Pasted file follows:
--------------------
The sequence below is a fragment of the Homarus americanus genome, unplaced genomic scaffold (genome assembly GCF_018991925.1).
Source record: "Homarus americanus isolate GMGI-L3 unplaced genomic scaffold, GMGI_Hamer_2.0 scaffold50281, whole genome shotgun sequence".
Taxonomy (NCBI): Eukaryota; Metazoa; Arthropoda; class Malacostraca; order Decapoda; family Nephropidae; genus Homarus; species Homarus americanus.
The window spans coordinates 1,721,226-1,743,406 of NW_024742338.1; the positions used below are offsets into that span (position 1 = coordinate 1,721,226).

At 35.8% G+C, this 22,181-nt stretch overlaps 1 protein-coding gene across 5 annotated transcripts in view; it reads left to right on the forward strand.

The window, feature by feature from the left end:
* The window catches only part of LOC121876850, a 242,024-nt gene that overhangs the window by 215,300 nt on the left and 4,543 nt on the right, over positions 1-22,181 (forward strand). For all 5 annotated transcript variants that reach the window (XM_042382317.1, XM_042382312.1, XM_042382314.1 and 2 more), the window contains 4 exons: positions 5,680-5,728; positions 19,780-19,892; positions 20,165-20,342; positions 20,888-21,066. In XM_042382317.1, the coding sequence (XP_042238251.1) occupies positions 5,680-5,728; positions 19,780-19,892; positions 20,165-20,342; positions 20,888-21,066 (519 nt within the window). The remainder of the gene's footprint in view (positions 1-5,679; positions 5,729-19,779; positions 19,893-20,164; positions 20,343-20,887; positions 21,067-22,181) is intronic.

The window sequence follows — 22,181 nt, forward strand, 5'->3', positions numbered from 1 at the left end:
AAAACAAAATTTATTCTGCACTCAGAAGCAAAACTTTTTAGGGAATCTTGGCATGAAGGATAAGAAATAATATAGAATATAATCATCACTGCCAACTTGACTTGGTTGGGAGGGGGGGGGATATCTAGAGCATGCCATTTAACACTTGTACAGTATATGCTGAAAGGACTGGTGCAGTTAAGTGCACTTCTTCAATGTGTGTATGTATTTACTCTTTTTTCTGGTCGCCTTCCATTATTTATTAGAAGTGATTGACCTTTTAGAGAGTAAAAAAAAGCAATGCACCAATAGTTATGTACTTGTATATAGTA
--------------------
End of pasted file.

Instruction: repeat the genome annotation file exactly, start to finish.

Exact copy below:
The sequence below is a fragment of the Homarus americanus genome, unplaced genomic scaffold (genome assembly GCF_018991925.1).
Source record: "Homarus americanus isolate GMGI-L3 unplaced genomic scaffold, GMGI_Hamer_2.0 scaffold50281, whole genome shotgun sequence".
Taxonomy (NCBI): Eukaryota; Metazoa; Arthropoda; class Malacostraca; order Decapoda; family Nephropidae; genus Homarus; species Homarus americanus.
The window spans coordinates 1,721,226-1,743,406 of NW_024742338.1; the positions used below are offsets into that span (position 1 = coordinate 1,721,226).

At 35.8% G+C, this 22,181-nt stretch overlaps 1 protein-coding gene across 5 annotated transcripts in view; it reads left to right on the forward strand.

The window, feature by feature from the left end:
* The window catches only part of LOC121876850, a 242,024-nt gene that overhangs the window by 215,300 nt on the left and 4,543 nt on the right, over positions 1-22,181 (forward strand). For all 5 annotated transcript variants that reach the window (XM_042382317.1, XM_042382312.1, XM_042382314.1 and 2 more), the window contains 4 exons: positions 5,680-5,728; positions 19,780-19,892; positions 20,165-20,342; positions 20,888-21,066. In XM_042382317.1, the coding sequence (XP_042238251.1) occupies positions 5,680-5,728; positions 19,780-19,892; positions 20,165-20,342; positions 20,888-21,066 (519 nt within the window). The remainder of the gene's footprint in view (positions 1-5,679; positions 5,729-19,779; positions 19,893-20,164; positions 20,343-20,887; positions 21,067-22,181) is intronic.

The window sequence follows — 22,181 nt, forward strand, 5'->3', positions numbered from 1 at the left end:
AAAACAAAATTTATTCTGCACTCAGAAGCAAAACTTTTTAGGGAATCTTGGCATGAAGGATAAGAAATAATATAGAATATAATCATCACTGCCAACTTGACTTGGTTGGGAGGGGGGGGGATATCTAGAGCATGCCATTTAACACTTGTACAGTATATGCTGAAAGGACTGGTGCAGTTAAGTGCACTTCTTCAATGTGTGTATGTATTTACTCTTTTTTCTGGTCGCCTTCCATTATTTATTAGAAGTGATTGACCTTTTAGAGAGTAAAAAAAAGCAATGCACCAATAGTTATGTACTTGTATATAGTA